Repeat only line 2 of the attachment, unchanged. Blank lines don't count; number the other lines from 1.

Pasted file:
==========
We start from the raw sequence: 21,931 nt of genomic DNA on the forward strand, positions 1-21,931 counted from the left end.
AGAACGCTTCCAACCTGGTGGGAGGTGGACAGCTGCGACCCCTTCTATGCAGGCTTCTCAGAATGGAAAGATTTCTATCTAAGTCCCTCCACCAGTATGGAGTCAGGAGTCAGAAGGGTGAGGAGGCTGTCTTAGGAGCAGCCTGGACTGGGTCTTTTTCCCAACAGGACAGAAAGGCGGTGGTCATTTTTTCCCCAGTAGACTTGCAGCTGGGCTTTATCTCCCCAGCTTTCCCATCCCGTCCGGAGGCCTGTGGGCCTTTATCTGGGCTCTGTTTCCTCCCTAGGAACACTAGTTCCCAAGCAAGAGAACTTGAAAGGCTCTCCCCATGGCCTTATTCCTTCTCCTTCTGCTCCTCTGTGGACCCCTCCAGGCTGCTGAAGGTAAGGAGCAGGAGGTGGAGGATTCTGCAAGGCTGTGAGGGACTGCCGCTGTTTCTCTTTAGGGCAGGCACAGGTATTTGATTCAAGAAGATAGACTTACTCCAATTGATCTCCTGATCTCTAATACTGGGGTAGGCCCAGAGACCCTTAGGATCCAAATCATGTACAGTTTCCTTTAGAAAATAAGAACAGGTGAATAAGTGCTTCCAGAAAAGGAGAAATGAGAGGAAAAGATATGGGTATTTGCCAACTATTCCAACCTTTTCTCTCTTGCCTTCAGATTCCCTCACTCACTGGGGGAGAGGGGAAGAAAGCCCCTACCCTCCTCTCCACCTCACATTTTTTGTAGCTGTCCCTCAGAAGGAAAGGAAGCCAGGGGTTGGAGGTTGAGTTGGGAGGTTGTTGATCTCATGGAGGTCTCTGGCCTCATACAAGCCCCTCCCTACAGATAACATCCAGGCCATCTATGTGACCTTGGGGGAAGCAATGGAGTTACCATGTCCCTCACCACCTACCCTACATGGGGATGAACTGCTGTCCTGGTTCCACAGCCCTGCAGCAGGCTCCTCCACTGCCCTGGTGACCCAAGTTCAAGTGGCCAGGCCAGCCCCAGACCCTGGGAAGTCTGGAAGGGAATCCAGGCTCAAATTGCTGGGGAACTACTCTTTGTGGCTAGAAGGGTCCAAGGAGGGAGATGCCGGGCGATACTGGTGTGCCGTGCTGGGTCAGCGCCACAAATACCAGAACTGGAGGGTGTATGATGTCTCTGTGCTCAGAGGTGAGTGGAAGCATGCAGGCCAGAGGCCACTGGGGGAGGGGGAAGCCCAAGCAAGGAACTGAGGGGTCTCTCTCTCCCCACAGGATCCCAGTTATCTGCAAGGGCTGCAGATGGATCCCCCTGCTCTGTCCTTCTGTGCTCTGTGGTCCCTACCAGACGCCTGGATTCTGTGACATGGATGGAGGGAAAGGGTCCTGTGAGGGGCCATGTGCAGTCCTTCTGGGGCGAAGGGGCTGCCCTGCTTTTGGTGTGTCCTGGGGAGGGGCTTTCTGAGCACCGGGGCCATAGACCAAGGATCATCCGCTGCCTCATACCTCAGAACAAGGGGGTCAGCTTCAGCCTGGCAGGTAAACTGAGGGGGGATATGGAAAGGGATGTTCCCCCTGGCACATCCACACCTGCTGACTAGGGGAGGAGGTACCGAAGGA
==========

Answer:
AGAACGCTTCCAACCTGGTGGGAGGTGGACAGCTGCGACCCCTTCTATGCAGGCTTCTCAGAATGGAAAGATTTCTATCTAAGTCCCTCCACCAGTATGGAGTCAGGAGTCAGAAGGGTGAGGAGGCTGTCTTAGGAGCAGCCTGGACTGGGTCTTTTTCCCAACAGGACAGAAAGGCGGTGGTCATTTTTTCCCCAGTAGACTTGCAGCTGGGCTTTATCTCCCCAGCTTTCCCATCCCGTCCGGAGGCCTGTGGGCCTTTATCTGGGCTCTGTTTCCTCCCTAGGAACACTAGTTCCCAAGCAAGAGAACTTGAAAGGCTCTCCCCATGGCCTTATTCCTTCTCCTTCTGCTCCTCTGTGGACCCCTCCAGGCTGCTGAAGGTAAGGAGCAGGAGGTGGAGGATTCTGCAAGGCTGTGAGGGACTGCCGCTGTTTCTCTTTAGGGCAGGCACAGGTATTTGATTCAAGAAGATAGACTTACTCCAATTGATCTCCTGATCTCTAATACTGGGGTAGGCCCAGAGACCCTTAGGATCCAAATCATGTACAGTTTCCTTTAGAAAATAAGAACAGGTGAATAAGTGCTTCCAGAAAAGGAGAAATGAGAGGAAAAGATATGGGTATTTGCCAACTATTCCAACCTTTTCTCTCTTGCCTTCAGATTCCCTCACTCACTGGGGGAGAGGGGAAGAAAGCCCCTACCCTCCTCTCCACCTCACATTTTTTGTAGCTGTCCCTCAGAAGGAAAGGAAGCCAGGGGTTGGAGGTTGAGTTGGGAGGTTGTTGATCTCATGGAGGTCTCTGGCCTCATACAAGCCCCTCCCTACAGATAACATCCAGGCCATCTATGTGACCTTGGGGGAAGCAATGGAGTTACCATGTCCCTCACCACCTACCCTACATGGGGATGAACTGCTGTCCTGGTTCCACAGCCCTGCAGCAGGCTCCTCCACTGCCCTGGTGACCCAAGTTCAAGTGGCCAGGCCAGCCCCAGACCCTGGGAAGTCTGGAAGGGAATCCAGGCTCAAATTGCTGGGGAACTACTCTTTGTGGCTAGAAGGGTCCAAGGAGGGAGATGCCGGGCGATACTGGTGTGCCGTGCTGGGTCAGCGCCACAAATACCAGAACTGGAGGGTGTATGATGTCTCTGTGCTCAGAGGTGAGTGGAAGCATGCAGGCCAGAGGCCACTGGGGGAGGGGGAAGCCCAAGCAAGGAACTGAGGGGTCTCTCTCTCCCCACAGGATCCCAGTTATCTGCAAGGGCTGCAGATGGATCCCCCTGCTCTGTCCTTCTGTGCTCTGTGGTCCCTACCAGACGCCTGGATTCTGTGACATGGATGGAGGGAAAGGGTCCTGTGAGGGGCCATGTGCAGTCCTTCTGGGGCGAAGGGGCTGCCCTGCTTTTGGTGTGTCCTGGGGAGGGGCTTTCTGAGCACCGGGGCCATAGACCAAGGATCATCCGCTGCCTCATACCTCAGAACAAGGGGGTCAGCTTCAGCCTGGCAGGTAAACTGAGGGGGGATATGGAAAGGGATGTTCCCCCTGGCACATCCACACCTGCTGACTAGGGGAGGAGGTACCGAAGGA